This is the second part to last years post Fish, our Oceans and Our Health.
If you live in the US and consume fish, chances are at least a percentage of the fish you eat are from fish farms. Roughly half of all fish consumed in the U.S. is now from the aquaculture industry, which is the fastest growing animal agriculture segment - in part due to misinformation about the sustainability and health of the product. Unfortunately farmed fish are not the paragon of sustainability the industry wants us to believe.
While many farmed fish live on GMO corn or soy, certain fish cannot do that. Fish like tuna and salmon need to eat as much as 5 pounds of fish for each pound of body weight. The result is that feeder fish are being fished to the brink of near extinction to feed the world’s farmed fish.
This, of course, has a negative impact on the populations of everyone’s favorite aquatic creatures- whales, dolphins, seals, and sea lions as well as others - as their food supplies are quickly disappearing. As Dr. Richard Oppenlander writes, “It is a bizarre, ecologically unhealthy circle, where the demand to eat fish has taxed the oceans so there has been a proliferation of controlled fish-farm production, which places further stress on the oceans because of the need for fish-meal and oil in the production process.”
Not surprisingly, the fish that are fed corn or soy are far less nutritious than their wild caught friends. Loaded with toxins and lacking in the Omega 3s fish are famed for, farmed fish make a great Christmas present for someone you hate. Since wild caught fish get their omega 3 fatty acids by consuming plants (the same way we should!) or from eating smaller fish that eat plants, farmed fish, which are typically fed corn, soy, or other foodstuffs (as well as healthy doses of antibiotics just for good measure) contain little or no omega 3s. Instead these unnaturally raised fish accumulate large amounts of unhealthy fats and very little of the omega 3s for which they are so valued in many circles.
Furthermore a new report shows that the mercury levels in many fish actually cancel out the benefits of consuming their Omega 3s in the first place, and since food is a packaged deal, it’s impossible to just order the Omega’s while holding the mercury or PCBs on the side! One study that looked at 364 children in California found all of them exceeded safe benchmark levels for arsenic, mercury as well as the banned pesticide DDT among others. The paper argued that the children's exposure to these toxins was largely due to their diet, and actually suggested that the best way to avoid them was by eating lower on the food chain, and specifically pointed to a plant-based diet as ideal.
Another problem with farmed fish is increased disease among the fish. Disease spreads among fish just like it does in any other population. Since farmed fish - like their hoofed and beaked feed-lot counter parts- live in their own excrement, diseases spread quickly. Not only our diseases rampant among the fish in the tanks, but if any of them escape, they can also spread unusual diseases among wild fish populations, only furthering the destruction of the rivers and oceans (do yourself a favor and don’t google sea lice!). As one professor of fisheries at the University of British Columbia has noted, fish farms “are like floating pig farms.”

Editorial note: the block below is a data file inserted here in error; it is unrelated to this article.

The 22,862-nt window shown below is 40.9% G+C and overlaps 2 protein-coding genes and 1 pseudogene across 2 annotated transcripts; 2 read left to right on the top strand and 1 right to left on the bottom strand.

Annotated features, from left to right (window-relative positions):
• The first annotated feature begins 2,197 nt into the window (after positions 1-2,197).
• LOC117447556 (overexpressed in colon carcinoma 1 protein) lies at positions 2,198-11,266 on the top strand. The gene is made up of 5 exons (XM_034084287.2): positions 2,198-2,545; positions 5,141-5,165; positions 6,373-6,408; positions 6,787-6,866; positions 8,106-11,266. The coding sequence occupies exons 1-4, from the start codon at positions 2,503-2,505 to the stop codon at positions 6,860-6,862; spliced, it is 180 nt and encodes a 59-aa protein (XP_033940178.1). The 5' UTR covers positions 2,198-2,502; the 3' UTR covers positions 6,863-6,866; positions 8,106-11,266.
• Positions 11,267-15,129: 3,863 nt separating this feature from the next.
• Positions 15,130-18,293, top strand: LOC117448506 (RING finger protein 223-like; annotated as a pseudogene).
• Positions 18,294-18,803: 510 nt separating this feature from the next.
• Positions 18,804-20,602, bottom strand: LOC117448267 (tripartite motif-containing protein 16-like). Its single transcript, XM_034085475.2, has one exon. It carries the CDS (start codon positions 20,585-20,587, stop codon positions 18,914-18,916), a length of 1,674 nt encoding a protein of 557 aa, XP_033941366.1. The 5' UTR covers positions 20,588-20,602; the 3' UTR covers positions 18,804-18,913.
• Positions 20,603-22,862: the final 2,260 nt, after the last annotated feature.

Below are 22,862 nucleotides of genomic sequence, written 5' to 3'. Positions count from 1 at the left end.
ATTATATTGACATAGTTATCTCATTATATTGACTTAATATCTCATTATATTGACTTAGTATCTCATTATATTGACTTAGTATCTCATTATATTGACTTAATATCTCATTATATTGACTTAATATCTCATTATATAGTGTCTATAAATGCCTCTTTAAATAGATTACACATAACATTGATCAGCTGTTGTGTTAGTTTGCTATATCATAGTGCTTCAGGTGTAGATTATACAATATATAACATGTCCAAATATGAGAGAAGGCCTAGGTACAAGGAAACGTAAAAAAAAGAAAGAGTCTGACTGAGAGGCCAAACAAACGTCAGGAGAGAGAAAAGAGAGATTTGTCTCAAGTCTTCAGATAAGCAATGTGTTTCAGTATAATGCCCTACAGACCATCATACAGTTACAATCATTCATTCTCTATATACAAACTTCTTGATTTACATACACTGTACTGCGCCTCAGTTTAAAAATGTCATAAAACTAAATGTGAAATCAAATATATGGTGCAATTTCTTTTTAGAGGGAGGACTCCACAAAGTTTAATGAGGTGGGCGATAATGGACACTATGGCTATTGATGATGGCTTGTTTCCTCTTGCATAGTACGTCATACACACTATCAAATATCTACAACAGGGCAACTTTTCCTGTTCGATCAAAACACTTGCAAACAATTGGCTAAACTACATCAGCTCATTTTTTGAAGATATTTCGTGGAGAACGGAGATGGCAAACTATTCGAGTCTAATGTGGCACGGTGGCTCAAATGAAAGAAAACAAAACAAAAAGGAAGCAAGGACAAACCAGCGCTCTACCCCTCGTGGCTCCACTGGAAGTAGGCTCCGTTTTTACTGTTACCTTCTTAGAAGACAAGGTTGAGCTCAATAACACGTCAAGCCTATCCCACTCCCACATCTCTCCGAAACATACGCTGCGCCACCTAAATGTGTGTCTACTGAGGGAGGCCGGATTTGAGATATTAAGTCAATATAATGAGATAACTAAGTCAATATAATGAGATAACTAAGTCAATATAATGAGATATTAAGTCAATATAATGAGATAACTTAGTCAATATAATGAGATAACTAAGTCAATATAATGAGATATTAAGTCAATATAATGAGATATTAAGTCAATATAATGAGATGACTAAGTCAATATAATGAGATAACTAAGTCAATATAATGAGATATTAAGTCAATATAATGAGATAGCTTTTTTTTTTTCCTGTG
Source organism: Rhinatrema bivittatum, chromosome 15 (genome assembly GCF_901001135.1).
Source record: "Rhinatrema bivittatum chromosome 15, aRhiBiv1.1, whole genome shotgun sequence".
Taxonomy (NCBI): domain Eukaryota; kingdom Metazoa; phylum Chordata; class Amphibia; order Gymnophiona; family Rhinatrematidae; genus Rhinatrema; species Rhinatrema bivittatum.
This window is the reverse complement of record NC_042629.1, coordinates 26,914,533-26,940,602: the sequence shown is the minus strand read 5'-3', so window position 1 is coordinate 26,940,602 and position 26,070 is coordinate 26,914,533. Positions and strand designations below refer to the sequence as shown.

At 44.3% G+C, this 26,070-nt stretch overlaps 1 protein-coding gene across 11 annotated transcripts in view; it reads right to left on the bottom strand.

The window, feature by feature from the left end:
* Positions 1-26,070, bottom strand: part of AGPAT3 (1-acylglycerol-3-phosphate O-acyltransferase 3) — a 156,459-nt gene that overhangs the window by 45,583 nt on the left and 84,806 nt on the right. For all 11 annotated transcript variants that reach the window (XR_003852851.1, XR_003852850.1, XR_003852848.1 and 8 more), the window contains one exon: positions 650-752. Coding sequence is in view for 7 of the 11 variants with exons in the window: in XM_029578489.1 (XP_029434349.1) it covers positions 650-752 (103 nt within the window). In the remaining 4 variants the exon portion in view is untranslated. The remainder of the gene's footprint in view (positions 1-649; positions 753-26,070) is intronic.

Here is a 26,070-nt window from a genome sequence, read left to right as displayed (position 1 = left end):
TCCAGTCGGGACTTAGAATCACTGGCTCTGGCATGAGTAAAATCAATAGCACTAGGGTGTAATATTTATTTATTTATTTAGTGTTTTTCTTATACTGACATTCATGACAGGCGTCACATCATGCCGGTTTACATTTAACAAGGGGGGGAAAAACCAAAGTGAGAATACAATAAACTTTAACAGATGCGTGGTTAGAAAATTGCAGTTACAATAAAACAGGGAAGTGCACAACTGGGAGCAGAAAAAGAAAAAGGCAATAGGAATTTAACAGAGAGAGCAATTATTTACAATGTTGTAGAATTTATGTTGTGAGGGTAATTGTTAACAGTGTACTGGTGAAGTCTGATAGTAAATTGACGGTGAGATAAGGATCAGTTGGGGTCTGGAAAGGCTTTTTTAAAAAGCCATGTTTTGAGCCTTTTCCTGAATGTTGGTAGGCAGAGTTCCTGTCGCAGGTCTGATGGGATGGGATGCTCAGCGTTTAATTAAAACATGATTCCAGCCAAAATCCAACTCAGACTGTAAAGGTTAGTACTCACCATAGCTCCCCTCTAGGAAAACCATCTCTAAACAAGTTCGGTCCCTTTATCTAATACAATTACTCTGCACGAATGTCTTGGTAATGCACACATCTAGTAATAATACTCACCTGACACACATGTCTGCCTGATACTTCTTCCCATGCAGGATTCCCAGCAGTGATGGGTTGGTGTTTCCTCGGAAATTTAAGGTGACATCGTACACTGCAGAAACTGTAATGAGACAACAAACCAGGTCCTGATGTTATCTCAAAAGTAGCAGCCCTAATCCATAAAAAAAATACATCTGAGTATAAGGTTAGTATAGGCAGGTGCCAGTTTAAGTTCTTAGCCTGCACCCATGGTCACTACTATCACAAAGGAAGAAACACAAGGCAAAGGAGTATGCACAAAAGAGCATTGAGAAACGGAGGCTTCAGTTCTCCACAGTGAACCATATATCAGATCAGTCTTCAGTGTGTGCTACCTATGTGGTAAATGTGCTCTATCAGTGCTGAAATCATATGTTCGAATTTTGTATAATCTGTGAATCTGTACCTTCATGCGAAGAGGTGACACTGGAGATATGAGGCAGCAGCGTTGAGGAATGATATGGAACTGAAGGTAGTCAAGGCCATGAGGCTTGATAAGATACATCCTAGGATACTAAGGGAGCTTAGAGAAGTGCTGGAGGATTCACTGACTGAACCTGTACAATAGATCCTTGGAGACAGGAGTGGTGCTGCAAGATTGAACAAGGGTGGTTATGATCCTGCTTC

Farmed fish also have a huge impact on our oceans environment. Vast amounts of feces, fertilizers, and antibiotics can all cause the death of plants and sea life, as it causes massive algae populations that leave inadequate oxygen for other forms of life. Known as “dead zones” one need not look further than the Gulf of Mexico where there is a dead zone – where nearly all the fish and plants have died – that is roughly the size of half of Maryland.
It is also worth noting that currently nearly 70% of all farmed fish come from China where they have weak standards regulating toxins, antibiotic use, and almost no concern for the environment.
For those that claim fish farms are the answer for how to get healthy, sustainable protein, they should really reconsider that stance. The weight of the evidence is against it.
Sorry for the incredible delay in posting part II. My original draft and research was lost and it took a while to find the motivation to re-do it.
“Overfishing: Plenty of Fish in the Sea? Not Always.” National Geographic.
Ivan Macfadyen, “The Ocean is Broken.” http://www.theherald.com.au/story/1848433/the-ocean-is-broken/
Pauly, D., et all. “Towards sustainability in world fishers,” Nature 2002.
General Situation of World Fish Stocks, United Nations Food Agriculture Organization (FAO)
Harrington, J.R., et all., “Wasted Fishery Resources: Discarded By-Catch in the USA.” Fish and Fisheries 6.
Janicke Nordgreen, et all., “Thermonociception in fish: Effect of two different doses of morphine on thermal threshold and post-test behavior in goldfish.”Elsevier
Rosamond L. Naylor, et all., “Effect of Aquaculture on World Fish Supplies,” Nature Vol. 405, June, 2000.
Oppenlander, Richard. Food Choice and Sustainability: Why Buying Local, Eating Less Meat, and Taking Baby Steps Won’t Work. New York, Langdon Street Press, 2013.
As always the information presented in this blog is for educational purposes only. It should not be considered as specific medical, nutritional, lifestyle, or other health-related advice.